Many polari terms come from the working-class East End of London, as Burton explains: in East End backslang the order of the letters are reversed, hence ‘hair’ becomes riah, ‘face’ becomes e-caff and is then shortened to eek. ‘A considerable amount of the East End slang itself is derived from foreign words which were brought to this country by the various influxes of refugees’; for example, Jarrying the cartes, eating cock or cocksucking, from Italian mangiare, to eat. ‘Such polari as survives is that which is handed down from one generation of queans to another (incidentally, giving us at least one "living" link with our homosexual past). . . . There was something deeply reassuring about polari – it gave those of us who used it an additional sense of corporate identity’ (Burton 1977).

Among queers this language is almost universally called polari; Burton derives it from palaver; Eric Partridge calls it parlyaree; the Oxford Companion to the English Language says it comes from eighteenth-century Italian parlare, to talk, and is sometimes spelled palarie, parlyaree, parlary, etc. It was once an ‘extensive argot or cant in Britain and elsewhere, among sailors, itinerants, people in show business (especially the theatre and circuses), and some homosexual groups. . . . A composite of different Romance sources, it was first taken to England by sailors, may derive ultimately from Lingua Franca [seventeenth-century Italian, the language of the Franks] a mixed language based on Italian and Occitan (Southern French), used for trading and military purposes in the Mediterranean in the Middle Ages.’ Polari seems to have survived only in Britain (perhaps specifically England), with a vocabulary of about 100 words, some of which have entered general British slang, e.g. ponce, effeminate man, from poonce, Yiddish for cunt, and Spanish pu(n)to, male prostitute.

Modern Greek homosexual argot, called Kaliardá, is used more specifically by the receptive homosexual, the kinaidhos or, pejoratively, the poustis (the active partner is the kolombarás). This argot is sometimes called Latinika Latin, and a more secret subdivision of it is known as Vathia Latinika Deep Latin, or Etrouska Etruscan. In 1971 the folklorist Elias Petropoulos privately printed his book Kaliardá: An Etymological Dictionary of Greek Homosexual Slang, for which he served a seven-month prison term in 1972. He suggests it may derive from the French word gailliard; others have suggested it drives from a Romany term meaning ‘Gypsy’. It uses words derived from modern Greek, English, French, Italian, Turkish and Romany, and presumably is another example of queer Lingua Franca disseminated by sailors and immigrants landing in major seaports.

A Kaliardá compound can indeed be an alloy of two or three roots from two or three different languages. . . . Among the grammatical curiosities of the argot is the fact that nearly all nouns and adjectives are used in the feminine form. As opposed to other Greek argots (such as underworld slang) which grammatically are Modern Greek but with slang terms inserted, Kaliardá is nearly a language in itself: only a few Greek words are necessary, along with two particles required in the construction of verbal tenses. . . . Kaliardá nicknames, proverbs, curses, and place-names also exist. (J. Taylor, ‘Kaliardá’, EH)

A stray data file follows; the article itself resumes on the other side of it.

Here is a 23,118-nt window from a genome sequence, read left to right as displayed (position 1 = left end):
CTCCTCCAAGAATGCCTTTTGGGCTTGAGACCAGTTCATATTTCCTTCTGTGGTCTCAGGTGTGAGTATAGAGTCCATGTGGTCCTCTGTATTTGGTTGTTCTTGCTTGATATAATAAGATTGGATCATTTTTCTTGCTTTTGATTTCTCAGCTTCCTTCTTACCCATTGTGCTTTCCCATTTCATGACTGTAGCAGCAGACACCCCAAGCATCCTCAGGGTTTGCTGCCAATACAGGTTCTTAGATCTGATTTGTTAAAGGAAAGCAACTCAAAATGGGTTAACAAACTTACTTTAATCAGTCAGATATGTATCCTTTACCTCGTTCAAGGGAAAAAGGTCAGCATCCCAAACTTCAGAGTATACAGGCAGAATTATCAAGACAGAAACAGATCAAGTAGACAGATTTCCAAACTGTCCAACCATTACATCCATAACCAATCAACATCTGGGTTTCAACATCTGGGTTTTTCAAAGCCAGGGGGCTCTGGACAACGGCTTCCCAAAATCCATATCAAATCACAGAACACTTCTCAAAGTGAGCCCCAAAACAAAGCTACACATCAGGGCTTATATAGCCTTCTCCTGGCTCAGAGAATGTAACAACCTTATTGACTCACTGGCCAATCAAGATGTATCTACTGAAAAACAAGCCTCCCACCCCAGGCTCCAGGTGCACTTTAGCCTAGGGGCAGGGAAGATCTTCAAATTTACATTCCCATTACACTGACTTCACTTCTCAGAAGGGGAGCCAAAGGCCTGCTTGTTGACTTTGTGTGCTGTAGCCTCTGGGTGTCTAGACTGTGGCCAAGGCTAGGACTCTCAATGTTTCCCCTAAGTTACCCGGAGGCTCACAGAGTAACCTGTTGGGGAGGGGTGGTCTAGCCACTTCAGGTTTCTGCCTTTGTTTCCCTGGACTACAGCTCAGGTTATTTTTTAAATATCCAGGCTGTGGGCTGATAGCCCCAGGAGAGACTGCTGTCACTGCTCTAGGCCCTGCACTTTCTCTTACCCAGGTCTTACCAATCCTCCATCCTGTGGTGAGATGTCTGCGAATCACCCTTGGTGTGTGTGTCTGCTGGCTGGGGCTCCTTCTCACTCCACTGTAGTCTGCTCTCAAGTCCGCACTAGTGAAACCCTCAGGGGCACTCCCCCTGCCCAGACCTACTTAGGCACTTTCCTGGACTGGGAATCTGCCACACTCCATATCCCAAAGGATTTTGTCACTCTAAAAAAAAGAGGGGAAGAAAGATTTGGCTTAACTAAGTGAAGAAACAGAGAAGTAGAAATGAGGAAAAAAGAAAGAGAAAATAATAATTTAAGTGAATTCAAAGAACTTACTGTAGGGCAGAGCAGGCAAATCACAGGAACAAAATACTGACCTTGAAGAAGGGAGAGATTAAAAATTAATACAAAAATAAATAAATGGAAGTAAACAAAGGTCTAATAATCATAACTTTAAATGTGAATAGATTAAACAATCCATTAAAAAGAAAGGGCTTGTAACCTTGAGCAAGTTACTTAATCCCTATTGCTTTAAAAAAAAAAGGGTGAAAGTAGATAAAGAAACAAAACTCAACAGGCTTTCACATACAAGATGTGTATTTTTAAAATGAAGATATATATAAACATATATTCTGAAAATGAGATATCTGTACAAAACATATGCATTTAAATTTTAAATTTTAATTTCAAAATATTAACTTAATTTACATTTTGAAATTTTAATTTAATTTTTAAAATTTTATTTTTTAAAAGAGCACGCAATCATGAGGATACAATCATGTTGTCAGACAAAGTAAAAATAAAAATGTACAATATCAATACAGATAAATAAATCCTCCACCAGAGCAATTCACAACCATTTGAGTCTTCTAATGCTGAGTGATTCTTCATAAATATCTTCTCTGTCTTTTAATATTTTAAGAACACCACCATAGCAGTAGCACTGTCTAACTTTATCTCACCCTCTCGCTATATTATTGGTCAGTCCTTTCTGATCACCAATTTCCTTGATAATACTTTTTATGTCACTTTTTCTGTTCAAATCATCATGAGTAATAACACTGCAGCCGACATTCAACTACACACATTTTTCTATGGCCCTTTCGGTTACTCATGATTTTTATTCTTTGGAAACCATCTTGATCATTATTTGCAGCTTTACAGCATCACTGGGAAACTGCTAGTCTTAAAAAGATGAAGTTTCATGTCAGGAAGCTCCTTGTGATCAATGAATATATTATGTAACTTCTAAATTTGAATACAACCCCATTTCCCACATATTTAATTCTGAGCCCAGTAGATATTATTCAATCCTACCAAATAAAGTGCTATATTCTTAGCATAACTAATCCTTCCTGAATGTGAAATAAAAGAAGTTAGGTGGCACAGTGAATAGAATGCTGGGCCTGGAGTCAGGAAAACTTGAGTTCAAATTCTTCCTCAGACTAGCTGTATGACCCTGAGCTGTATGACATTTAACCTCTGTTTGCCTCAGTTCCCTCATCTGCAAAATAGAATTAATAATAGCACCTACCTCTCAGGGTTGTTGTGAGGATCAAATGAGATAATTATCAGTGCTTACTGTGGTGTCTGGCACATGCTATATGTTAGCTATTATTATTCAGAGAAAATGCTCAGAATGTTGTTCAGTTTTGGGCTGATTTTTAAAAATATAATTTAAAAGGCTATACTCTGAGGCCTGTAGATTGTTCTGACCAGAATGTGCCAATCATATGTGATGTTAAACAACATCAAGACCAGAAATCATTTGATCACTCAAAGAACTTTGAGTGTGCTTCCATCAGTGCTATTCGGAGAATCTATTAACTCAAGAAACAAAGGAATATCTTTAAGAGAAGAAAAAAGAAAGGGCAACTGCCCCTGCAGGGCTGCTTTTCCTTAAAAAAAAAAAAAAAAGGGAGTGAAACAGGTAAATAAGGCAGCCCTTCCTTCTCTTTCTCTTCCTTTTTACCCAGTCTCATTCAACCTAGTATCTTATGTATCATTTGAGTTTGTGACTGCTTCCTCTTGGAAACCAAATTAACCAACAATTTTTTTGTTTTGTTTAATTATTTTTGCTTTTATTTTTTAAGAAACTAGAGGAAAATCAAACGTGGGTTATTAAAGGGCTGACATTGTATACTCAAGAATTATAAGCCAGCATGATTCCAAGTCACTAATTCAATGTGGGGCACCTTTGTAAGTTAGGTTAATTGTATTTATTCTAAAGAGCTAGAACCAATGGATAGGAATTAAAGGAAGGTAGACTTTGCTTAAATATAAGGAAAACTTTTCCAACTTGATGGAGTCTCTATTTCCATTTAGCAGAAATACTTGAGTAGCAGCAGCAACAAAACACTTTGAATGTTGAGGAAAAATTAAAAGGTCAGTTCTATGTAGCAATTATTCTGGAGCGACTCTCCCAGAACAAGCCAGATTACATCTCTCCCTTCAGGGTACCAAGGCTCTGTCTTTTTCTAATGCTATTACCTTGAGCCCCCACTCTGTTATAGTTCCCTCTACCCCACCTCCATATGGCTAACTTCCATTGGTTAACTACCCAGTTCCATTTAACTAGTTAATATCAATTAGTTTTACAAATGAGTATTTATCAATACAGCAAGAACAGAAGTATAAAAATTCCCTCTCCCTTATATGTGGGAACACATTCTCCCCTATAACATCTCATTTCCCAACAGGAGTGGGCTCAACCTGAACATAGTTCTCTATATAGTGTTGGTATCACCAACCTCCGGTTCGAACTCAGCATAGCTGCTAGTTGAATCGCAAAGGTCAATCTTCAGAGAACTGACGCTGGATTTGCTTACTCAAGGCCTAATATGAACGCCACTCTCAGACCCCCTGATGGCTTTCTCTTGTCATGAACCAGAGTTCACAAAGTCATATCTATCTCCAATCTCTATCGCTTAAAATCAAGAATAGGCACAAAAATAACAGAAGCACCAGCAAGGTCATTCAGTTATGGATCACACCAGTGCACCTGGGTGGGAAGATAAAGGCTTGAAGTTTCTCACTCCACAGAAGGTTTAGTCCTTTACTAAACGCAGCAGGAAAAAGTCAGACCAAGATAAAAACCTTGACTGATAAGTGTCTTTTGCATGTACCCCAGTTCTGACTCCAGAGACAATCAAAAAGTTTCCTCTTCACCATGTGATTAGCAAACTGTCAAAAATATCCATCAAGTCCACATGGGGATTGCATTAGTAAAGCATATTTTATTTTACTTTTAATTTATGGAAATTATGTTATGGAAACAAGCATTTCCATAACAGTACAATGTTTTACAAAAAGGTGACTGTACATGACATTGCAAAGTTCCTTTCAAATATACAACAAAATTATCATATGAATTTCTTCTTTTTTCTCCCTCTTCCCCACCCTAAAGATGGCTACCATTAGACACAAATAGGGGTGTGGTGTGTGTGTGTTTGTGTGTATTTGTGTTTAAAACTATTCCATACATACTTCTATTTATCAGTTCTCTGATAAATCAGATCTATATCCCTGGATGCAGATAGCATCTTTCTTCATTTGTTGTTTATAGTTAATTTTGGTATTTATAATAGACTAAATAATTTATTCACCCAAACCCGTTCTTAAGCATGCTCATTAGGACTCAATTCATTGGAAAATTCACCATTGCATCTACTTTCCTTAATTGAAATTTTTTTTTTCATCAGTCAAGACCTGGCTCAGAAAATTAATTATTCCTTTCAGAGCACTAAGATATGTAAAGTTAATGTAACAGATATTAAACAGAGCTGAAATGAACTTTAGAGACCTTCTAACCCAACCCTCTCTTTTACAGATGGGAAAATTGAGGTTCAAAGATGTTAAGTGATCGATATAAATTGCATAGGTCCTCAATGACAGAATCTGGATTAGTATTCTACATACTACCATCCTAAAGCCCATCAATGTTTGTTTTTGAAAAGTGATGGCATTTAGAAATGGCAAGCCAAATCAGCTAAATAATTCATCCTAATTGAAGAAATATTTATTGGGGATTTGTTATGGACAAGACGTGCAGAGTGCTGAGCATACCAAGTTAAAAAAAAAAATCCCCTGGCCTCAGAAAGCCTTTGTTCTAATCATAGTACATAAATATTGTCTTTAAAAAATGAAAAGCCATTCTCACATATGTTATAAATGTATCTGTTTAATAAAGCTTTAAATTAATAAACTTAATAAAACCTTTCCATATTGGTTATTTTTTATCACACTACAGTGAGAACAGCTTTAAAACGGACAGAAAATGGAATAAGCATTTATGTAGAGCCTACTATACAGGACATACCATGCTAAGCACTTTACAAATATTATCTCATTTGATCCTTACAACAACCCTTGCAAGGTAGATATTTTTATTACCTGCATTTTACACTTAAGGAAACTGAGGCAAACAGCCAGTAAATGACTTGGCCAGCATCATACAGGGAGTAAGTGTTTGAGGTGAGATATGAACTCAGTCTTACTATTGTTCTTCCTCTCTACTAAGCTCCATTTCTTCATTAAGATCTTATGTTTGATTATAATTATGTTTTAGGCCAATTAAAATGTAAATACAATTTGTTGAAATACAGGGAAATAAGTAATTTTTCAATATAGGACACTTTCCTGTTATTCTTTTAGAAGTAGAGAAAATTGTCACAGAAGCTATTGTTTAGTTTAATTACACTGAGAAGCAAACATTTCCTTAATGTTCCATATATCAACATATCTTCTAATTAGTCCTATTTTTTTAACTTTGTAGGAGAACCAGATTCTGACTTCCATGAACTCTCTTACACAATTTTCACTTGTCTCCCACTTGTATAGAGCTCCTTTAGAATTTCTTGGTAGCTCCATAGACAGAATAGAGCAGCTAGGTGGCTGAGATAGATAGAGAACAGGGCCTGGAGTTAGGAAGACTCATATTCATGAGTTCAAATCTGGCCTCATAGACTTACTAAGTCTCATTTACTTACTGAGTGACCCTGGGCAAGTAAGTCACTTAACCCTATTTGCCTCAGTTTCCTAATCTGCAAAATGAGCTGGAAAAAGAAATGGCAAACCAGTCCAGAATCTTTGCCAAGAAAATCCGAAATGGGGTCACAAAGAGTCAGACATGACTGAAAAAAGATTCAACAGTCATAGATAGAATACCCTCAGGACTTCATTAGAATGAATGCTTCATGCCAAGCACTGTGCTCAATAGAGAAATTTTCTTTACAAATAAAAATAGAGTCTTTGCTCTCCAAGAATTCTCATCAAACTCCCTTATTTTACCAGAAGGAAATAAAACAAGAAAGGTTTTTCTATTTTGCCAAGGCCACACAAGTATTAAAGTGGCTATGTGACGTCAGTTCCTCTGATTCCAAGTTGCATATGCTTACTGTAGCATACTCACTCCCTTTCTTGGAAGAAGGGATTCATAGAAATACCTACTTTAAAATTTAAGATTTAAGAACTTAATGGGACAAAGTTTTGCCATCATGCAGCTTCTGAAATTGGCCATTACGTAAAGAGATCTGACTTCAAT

The origins of many words are entirely obscure. The notion that labels are used by the ruling society to control minority cultures is contradicted by the existence of queer labels whose origin is completely unknown to either the straight culture or queer culture. The Chinese slang for homosexuality (also adopted in Japanese slang) is xia zhuan, ‘intimacy with a brick’; no one knows its origin (thank goodness). Many of the queer words which we take for granted today have an obscure history. To ‘camp’ it up might come from the French verb se camper, ‘to posture or flaunt’; or it might come from the polari/Lingua Franca word kaemp, also meaning to display transgendered behaviour (Conner 1997); or neither. No one quite knows the literal meaning or origin of the British term for pansy, poof – or even how it should be spelled (pouf, poove, pooff, puff) or how it should be pronounced (poof, puff, poove). Everyone assumes that fairy comes from the word for the supernatural creature of folklore, but this is by no means certain. The queer term, first used to describe the participants in New York drag balls in the 1890s, was fary – it always meant effeminate, but ‘fairy’ mythology/lore was seldom an explicit part of the context, and may be a retrospective interpretation. The origins of some of the most frequently used modern slang words for homosexual are unknown, which has given rise to queer folk etymology.

No one quite knows why ‘dyke’ is used to refer to a butch lesbian. It can be traced back to 1920s black American slang, ‘bull-diker’ or ‘bull-dagger’, but the meaning of ‘diker/dagger’ is unclear. No one knows for certain why homosexual men were called ‘faggots’. As a queer term it dates only from 1914, in America, when ‘fagots’, meaning ‘sissies’, are reported as going to a ‘drag ball’. ‘Queer’ has been the most frequently used queer-term in twentieth-century English, by queers and by homophobes, but no one really knows for certain how its homosexual meaning arose.

Dyke, faggot, gay, queer: these are queer-words. When straights heard them for the first time in the 1930s or 1950s they did not know what they meant. Because they had not created them – queers had. When the mollies were tried in the early eighteenth century, the judges and juries heard words they had never heard before and phrases they did not understand: bit a blow, caterwauling, caudle-making, indorse, madge culls, to do the story, Battersea’d. In a homosexual trial in Britain in the 1950s the jury had to be handed a glossary of queer terms so that they could comprehend the testimony they were about to hear (Higgins 1996). These are not words of hegemonic social control: these are words indigenous to an ethnic culture. The fact that they happen to be fairly modern queer-words does not mean that queer culture is a modern invention: these particular words have simply superseded earlier queer words such as 'molly' and 'tribade', both of which have had a longer history than dyke, faggot, gay, queer.

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(Copyright Rictor Norton. All rights reserved. Reproduction for sale or profit prohibited. This critique may not be archived, republished or redistributed without the permission of the author.)

CITATION: Rictor Norton, A Critique of Social Constructionism and Postmodern Queer Theory, "Queer Language," 16 July 2002, updated 2 July 2011 <>